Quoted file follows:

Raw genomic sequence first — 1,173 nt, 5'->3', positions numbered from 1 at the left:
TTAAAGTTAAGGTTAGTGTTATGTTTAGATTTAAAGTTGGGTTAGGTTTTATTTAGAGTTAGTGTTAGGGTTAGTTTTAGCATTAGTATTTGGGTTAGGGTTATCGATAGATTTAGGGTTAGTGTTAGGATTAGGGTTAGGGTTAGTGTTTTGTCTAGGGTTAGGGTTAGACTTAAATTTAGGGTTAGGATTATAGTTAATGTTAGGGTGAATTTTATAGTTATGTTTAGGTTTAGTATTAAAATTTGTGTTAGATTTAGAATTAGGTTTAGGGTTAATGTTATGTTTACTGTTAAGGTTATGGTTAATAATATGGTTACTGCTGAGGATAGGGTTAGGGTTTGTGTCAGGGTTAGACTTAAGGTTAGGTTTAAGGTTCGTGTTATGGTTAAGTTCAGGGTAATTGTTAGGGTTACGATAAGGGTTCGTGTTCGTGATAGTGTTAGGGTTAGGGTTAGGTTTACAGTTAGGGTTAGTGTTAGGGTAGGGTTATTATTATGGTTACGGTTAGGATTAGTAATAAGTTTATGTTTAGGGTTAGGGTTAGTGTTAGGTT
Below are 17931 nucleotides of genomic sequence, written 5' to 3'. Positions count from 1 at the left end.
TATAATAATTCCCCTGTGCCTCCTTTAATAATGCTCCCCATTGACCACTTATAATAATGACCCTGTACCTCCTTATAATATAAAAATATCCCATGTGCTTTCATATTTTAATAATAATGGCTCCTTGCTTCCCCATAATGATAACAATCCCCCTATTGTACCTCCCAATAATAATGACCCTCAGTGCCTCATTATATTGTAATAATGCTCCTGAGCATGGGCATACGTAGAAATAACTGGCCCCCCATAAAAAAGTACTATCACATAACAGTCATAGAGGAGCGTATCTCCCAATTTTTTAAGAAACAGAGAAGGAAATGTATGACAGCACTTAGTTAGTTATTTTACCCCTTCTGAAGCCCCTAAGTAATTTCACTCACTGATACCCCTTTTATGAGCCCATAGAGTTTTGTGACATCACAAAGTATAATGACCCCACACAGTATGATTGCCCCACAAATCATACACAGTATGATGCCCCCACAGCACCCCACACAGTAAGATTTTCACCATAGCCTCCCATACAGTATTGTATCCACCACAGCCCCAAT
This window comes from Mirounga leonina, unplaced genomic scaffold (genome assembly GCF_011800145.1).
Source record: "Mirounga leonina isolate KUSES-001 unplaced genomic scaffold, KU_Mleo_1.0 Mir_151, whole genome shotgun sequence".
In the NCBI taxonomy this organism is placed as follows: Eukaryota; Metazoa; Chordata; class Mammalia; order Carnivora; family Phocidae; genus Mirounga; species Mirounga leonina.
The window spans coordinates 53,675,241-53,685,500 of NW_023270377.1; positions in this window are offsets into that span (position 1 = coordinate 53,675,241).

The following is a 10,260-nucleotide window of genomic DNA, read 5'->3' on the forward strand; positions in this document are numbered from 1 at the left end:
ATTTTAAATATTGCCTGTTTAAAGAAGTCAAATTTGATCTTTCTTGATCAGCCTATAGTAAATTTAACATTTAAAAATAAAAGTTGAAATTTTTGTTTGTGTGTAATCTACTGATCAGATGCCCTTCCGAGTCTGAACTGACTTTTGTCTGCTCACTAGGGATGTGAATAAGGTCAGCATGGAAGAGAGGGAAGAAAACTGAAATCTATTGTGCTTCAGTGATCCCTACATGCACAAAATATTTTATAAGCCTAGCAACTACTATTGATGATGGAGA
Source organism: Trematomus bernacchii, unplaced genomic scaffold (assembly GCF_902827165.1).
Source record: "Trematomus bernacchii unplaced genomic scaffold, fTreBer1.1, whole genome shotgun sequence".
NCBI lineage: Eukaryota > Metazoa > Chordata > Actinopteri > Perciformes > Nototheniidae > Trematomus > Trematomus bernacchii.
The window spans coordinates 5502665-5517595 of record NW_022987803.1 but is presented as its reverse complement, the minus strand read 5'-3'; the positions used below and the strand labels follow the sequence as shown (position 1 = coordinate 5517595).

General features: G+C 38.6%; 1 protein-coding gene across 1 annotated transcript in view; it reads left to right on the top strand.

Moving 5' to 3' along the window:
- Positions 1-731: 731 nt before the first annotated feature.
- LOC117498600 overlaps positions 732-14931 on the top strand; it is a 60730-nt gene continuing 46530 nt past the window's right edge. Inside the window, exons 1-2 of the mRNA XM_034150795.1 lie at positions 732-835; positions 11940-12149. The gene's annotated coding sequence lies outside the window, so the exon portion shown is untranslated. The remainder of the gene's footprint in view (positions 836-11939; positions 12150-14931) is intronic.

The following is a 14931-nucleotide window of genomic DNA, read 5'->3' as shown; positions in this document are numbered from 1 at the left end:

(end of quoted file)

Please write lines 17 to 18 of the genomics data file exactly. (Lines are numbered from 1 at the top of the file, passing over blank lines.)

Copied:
- Positions 1-731: 731 nt before the first annotated feature.
- LOC117498600 overlaps positions 732-14931 on the top strand; it is a 60730-nt gene continuing 46530 nt past the window's right edge. Inside the window, exons 1-2 of the mRNA XM_034150795.1 lie at positions 732-835; positions 11940-12149. The gene's annotated coding sequence lies outside the window, so the exon portion shown is untranslated. The remainder of the gene's footprint in view (positions 836-11939; positions 12150-14931) is intronic.